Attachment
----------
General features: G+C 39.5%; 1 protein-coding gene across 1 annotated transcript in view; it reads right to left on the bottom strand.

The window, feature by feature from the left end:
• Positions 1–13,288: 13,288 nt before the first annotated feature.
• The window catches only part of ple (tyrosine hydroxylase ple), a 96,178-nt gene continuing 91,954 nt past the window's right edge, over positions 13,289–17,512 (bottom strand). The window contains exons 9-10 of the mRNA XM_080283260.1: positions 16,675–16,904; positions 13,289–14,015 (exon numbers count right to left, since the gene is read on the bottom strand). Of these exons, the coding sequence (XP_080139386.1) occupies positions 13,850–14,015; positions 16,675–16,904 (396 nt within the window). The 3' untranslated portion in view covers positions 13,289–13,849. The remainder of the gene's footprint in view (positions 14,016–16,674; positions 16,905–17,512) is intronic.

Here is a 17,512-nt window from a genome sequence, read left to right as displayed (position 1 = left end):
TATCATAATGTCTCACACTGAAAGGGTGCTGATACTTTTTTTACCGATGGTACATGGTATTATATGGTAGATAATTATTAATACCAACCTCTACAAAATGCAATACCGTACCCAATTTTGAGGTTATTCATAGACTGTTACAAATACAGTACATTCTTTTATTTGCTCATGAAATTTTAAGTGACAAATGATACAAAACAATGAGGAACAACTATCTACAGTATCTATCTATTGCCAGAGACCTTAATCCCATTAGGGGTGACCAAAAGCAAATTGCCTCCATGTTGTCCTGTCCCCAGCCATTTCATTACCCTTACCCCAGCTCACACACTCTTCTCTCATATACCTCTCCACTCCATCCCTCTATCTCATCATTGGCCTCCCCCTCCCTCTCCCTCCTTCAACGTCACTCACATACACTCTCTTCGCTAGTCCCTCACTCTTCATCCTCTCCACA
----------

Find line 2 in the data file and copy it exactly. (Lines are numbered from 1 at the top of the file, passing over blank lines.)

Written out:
The window, feature by feature from the left end: